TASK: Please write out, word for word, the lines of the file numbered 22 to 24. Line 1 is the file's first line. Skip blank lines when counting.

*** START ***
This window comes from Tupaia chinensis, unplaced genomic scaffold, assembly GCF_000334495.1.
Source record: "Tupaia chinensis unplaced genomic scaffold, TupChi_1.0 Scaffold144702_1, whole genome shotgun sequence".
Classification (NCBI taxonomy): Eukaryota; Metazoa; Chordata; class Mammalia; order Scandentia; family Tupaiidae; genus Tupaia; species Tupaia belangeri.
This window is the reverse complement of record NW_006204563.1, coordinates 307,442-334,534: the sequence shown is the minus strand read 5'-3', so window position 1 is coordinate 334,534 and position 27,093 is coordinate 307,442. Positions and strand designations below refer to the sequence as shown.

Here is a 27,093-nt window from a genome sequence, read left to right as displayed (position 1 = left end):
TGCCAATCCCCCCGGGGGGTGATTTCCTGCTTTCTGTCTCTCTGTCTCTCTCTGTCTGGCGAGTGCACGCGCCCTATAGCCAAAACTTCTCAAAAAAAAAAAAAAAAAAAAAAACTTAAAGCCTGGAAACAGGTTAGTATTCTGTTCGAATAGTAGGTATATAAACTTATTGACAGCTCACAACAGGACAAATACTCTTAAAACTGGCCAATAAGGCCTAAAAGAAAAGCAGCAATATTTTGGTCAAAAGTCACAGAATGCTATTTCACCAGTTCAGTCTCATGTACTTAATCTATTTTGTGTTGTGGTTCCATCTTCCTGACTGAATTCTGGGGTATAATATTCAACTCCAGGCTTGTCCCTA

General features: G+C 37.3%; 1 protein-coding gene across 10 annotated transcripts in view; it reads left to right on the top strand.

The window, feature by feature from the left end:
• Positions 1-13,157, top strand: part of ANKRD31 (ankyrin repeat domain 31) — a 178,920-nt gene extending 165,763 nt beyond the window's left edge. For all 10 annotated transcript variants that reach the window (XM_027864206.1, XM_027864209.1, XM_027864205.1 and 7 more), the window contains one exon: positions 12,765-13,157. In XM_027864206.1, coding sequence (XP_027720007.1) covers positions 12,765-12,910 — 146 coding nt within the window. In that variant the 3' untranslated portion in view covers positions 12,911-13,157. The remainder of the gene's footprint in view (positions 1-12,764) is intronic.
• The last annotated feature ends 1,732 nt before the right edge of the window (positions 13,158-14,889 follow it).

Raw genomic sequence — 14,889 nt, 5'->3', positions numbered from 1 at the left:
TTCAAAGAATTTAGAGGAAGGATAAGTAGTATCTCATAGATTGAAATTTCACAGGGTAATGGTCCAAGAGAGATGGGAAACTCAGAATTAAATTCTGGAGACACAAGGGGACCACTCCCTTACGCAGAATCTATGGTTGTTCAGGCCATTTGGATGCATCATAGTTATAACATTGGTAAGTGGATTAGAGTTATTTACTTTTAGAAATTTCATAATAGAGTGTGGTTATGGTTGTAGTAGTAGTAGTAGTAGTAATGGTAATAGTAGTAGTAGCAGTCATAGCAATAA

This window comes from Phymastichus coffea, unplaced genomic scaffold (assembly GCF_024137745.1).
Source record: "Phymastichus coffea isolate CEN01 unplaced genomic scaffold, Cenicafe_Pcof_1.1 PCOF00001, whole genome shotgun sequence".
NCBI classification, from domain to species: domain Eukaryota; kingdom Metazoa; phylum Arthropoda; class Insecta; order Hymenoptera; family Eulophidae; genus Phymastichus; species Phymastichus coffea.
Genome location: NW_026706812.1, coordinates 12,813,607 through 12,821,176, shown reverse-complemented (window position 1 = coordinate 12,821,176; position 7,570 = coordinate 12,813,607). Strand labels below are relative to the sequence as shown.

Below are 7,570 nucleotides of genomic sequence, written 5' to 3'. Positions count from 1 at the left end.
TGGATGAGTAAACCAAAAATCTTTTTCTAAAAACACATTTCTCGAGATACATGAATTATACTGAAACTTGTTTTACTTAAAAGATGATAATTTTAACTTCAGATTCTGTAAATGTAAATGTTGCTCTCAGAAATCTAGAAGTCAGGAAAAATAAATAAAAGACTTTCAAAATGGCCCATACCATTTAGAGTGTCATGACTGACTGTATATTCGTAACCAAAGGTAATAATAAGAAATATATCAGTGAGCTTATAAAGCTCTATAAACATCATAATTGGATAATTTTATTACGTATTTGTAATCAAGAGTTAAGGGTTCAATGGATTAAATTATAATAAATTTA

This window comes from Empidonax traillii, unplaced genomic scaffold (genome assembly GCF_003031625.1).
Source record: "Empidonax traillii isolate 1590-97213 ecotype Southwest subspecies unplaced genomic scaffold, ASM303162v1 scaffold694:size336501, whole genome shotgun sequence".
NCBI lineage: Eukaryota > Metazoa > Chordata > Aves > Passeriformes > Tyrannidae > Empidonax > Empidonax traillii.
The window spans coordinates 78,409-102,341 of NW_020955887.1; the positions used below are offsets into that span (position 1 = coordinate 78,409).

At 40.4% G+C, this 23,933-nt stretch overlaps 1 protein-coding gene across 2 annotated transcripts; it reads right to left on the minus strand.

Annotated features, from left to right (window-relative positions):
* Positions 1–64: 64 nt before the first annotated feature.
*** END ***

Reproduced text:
The window spans coordinates 78,409-102,341 of NW_020955887.1; the positions used below are offsets into that span (position 1 = coordinate 78,409).

At 40.4% G+C, this 23,933-nt stretch overlaps 1 protein-coding gene across 2 annotated transcripts; it reads right to left on the minus strand.

Annotated features, from left to right (window-relative positions):